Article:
I had heard about the Mohalla Clinics set up by the Aam Aadmi Party, but I had never personally visited any of them. So I decided today to make a surprise visit.
I visited two Mohalla Clinics, one behind Masjid Nooh, Zakir Nagar and the other at Jogabai Extension, Okhla.
They were in congested areas, and I had to go through narrow lanes to reach them. It was obvious that a lot of poor people live in the area.
The first clinic I visited was near the Masjid Nooh, Zakir Nagar. The Doctor there was Dr. Mirza Azam Beg and he recognized me, and was very cordial. He told me the following facts about the clinic:
1.The clinic works only from 9 am-1 pm and between 50-80 patients come there every day.
2. About 80-85 type of medicines are available to the patients free of cost, including medicines for diabetes, hypertension, thyroid, fever etc. and the medical examination is also free.
3. About 200 kinds of tests can be done there.
4. The Doctor is empanelled and is on contract, given rupees 30 per patient by the Delhi government.
5. One pathologist and ANM are also posted in the clinic. Vaccination etc. are also done there.
6.There is no X-ray machine, but it is available in the nearby Batla Nagar dispensary.
7. Dr. Mirza told me that he could earn twice as much in private practice during this time, but he was prepared to work for even rupees 20 per patient as it gives him great inner satisfaction of being of help to poor people. He also said that if the local patients had to go the Safdarjang hospital or some other big hospital, they will have to spend over 100 rupees for auto fare alone, and will have to spend more money to buy medicines from the market, but here everything is free.
|With Dr. Mirza Azam Beg in the Mohalla Clinic at Masjid Nooh, Zakir Nagar.|
9. I spoke to some of the patients there and they were satisfied with the medical care provided.
Thereafter. I walked from this clinic to the second clinic which is near Pehalwan Chowk. On the way while I was walking a gentleman named Haji Mohammed Ali met me and recognized me. He was kind enough to walk all the way to the second clinic with me. He told me that the local AAP MLA, a young man named Amanatullah Khan was doing good work in the locality.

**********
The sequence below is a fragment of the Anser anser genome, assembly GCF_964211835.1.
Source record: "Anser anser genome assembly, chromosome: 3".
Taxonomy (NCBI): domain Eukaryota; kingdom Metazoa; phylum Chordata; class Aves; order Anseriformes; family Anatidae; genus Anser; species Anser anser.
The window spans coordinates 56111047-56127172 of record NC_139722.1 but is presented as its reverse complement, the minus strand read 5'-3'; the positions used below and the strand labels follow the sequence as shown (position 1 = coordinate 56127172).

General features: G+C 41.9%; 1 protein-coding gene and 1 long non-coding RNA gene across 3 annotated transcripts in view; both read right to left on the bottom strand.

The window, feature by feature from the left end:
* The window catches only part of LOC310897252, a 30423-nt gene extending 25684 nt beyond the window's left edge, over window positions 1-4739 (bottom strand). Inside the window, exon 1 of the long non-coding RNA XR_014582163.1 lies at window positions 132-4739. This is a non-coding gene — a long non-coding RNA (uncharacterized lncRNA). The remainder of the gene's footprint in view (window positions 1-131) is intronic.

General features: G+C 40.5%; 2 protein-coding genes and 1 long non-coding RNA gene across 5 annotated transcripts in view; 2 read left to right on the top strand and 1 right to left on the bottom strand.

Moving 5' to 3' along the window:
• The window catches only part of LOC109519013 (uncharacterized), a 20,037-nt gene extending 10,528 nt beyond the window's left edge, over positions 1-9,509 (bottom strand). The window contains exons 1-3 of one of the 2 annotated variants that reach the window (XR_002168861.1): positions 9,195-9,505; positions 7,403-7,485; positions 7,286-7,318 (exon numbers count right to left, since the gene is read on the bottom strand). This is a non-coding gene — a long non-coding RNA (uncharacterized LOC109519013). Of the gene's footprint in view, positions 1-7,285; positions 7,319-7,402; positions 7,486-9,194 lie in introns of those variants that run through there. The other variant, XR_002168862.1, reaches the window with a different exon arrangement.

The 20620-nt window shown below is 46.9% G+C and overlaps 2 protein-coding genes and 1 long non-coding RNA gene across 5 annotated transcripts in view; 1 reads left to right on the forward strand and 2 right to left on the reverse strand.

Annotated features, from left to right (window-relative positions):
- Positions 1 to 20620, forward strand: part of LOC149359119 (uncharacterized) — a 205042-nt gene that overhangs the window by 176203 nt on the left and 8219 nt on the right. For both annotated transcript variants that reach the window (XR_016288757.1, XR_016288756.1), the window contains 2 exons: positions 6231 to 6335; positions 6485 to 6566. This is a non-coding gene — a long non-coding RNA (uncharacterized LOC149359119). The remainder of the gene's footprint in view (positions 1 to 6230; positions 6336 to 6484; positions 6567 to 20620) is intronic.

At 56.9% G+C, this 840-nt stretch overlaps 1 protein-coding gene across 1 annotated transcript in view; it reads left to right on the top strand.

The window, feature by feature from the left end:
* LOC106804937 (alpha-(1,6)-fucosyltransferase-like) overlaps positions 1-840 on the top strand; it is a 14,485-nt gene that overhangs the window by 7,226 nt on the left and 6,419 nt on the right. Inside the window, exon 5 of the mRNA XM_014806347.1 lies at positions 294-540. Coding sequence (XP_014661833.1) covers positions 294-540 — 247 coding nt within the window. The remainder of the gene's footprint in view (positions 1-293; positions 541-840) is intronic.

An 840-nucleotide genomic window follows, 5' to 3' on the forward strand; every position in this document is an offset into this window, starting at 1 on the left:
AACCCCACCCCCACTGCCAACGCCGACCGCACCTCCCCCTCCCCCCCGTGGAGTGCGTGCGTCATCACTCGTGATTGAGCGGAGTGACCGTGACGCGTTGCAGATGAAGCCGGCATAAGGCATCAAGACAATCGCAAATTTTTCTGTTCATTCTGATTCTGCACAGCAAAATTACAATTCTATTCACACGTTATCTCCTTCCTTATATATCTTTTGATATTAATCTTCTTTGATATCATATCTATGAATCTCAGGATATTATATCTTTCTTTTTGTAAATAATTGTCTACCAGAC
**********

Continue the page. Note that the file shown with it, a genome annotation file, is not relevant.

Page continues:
When I reached the second clinic, I entered and met Dr. Brijendra Singh, a Sikh doctor. He was also very cordial to me and I told him that I had come on a surprise inspection to see how Mohalla Clinics are actually working.
|With Dr. Brijendra Singh at the Mohalla Clinic at Jogabai Extension, Okhla.|
He told me that almost all the children he examined there had vitamin deficiency and many women had iron deficiency. Vitamins were available free of cost in the Mohalla clinics
He was also very satisfied with the work he was doing, particularly for the poor people. He said that people from neighbouring states are coming to visit and see the functioning of Mohalla Clinics.
However, he said that already 60-80 patients were coming to his clinic everyday. Since the clinic works from 9 am to 1 pm, if there are 60 patients that means just 4 minutes is being given to each patient. The number of patients is rapidly increasing, and so it will not be possible to do justice to a patient withing the time available. Hence he suggested that the clinic should also be open for at least 4 hours in the evening, in which another empaneled doctor could sit. I think this is a good suggestion and the Secretary Health, Delhi Government should do the needful in this connection.
He also said that there was some medicines which were not in the government list and are not allowed to be prescribed for purchase in the open market. I said that perhaps the reason for this restriction was that there were complaints that some doctors had been in collusion with some pharmaceutical companies and prescribed only their medicine. Hence in my opinion the government list should be expanded in consultation with the doctors and more medicines, which were cheap, should be added to the list.
I was also told by a gentleman that the Delhi Health Minister Satyendra Jain personally visits hospitals to see the condition there, and enquires from the patient whether they are getting proper medical treatment.
I got a good impression of these Mohalla clinics. No doubt they are not full-fledged hospitals, but I was told that 80 per cent of medical ailments can be treated there and free medicines given. Till now medical care was almost non existent for the poor people in India, but these mohalla clinics can set a good precedent.
In my opinion this is a good endeavour, and should be emulated by other state governments in India. In fact, I was told that this is a unique project in the world and many countries have desired to study it. The American newspaper, Washington Post has also appreciated it.
Both the doctors said that the Secretary, Health Delhi government was a dynamic person and was carefully supervising the work of the Mohalla clinics.